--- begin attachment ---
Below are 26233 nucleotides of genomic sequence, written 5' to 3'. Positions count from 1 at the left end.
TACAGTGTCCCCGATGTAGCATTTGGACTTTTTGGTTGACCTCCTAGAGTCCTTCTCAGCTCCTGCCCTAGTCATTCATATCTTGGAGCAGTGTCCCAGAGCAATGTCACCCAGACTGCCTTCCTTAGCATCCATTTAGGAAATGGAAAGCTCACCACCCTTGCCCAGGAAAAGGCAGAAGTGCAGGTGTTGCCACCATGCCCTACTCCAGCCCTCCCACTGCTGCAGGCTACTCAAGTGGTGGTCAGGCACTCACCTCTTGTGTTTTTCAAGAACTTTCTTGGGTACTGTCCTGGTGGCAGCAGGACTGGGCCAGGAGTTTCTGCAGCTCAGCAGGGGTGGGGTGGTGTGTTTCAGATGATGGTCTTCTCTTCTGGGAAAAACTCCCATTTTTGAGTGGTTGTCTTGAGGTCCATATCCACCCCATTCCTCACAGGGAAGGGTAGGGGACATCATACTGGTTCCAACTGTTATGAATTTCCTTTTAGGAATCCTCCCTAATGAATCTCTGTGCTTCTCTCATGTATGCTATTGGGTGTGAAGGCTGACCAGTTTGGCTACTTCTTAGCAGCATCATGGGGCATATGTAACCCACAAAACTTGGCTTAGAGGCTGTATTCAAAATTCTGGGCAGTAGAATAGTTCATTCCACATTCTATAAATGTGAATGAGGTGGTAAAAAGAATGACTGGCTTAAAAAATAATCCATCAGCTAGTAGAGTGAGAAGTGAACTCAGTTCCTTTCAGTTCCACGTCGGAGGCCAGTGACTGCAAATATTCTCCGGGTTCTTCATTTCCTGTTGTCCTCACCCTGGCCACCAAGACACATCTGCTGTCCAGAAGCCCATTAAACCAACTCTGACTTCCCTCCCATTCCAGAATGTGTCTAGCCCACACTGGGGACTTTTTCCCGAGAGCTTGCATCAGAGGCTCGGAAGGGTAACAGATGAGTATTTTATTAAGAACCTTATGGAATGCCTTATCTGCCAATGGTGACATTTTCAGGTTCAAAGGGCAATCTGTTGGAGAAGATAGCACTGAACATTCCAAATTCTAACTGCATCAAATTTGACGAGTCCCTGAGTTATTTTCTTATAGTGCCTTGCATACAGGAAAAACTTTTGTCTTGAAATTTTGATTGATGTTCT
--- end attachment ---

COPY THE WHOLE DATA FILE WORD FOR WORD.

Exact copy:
Below are 26233 nucleotides of genomic sequence, written 5' to 3'. Positions count from 1 at the left end.
TACAGTGTCCCCGATGTAGCATTTGGACTTTTTGGTTGACCTCCTAGAGTCCTTCTCAGCTCCTGCCCTAGTCATTCATATCTTGGAGCAGTGTCCCAGAGCAATGTCACCCAGACTGCCTTCCTTAGCATCCATTTAGGAAATGGAAAGCTCACCACCCTTGCCCAGGAAAAGGCAGAAGTGCAGGTGTTGCCACCATGCCCTACTCCAGCCCTCCCACTGCTGCAGGCTACTCAAGTGGTGGTCAGGCACTCACCTCTTGTGTTTTTCAAGAACTTTCTTGGGTACTGTCCTGGTGGCAGCAGGACTGGGCCAGGAGTTTCTGCAGCTCAGCAGGGGTGGGGTGGTGTGTTTCAGATGATGGTCTTCTCTTCTGGGAAAAACTCCCATTTTTGAGTGGTTGTCTTGAGGTCCATATCCACCCCATTCCTCACAGGGAAGGGTAGGGGACATCATACTGGTTCCAACTGTTATGAATTTCCTTTTAGGAATCCTCCCTAATGAATCTCTGTGCTTCTCTCATGTATGCTATTGGGTGTGAAGGCTGACCAGTTTGGCTACTTCTTAGCAGCATCATGGGGCATATGTAACCCACAAAACTTGGCTTAGAGGCTGTATTCAAAATTCTGGGCAGTAGAATAGTTCATTCCACATTCTATAAATGTGAATGAGGTGGTAAAAAGAATGACTGGCTTAAAAAATAATCCATCAGCTAGTAGAGTGAGAAGTGAACTCAGTTCCTTTCAGTTCCACGTCGGAGGCCAGTGACTGCAAATATTCTCCGGGTTCTTCATTTCCTGTTGTCCTCACCCTGGCCACCAAGACACATCTGCTGTCCAGAAGCCCATTAAACCAACTCTGACTTCCCTCCCATTCCAGAATGTGTCTAGCCCACACTGGGGACTTTTTCCCGAGAGCTTGCATCAGAGGCTCGGAAGGGTAACAGATGAGTATTTTATTAAGAACCTTATGGAATGCCTTATCTGCCAATGGTGACATTTTCAGGTTCAAAGGGCAATCTGTTGGAGAAGATAGCACTGAACATTCCAAATTCTAACTGCATCAAATTTGACGAGTCCCTGAGTTATTTTCTTATAGTGCCTTGCATACAGGAAAAACTTTTGTCTTGAAATTTTGATTGATGTTCT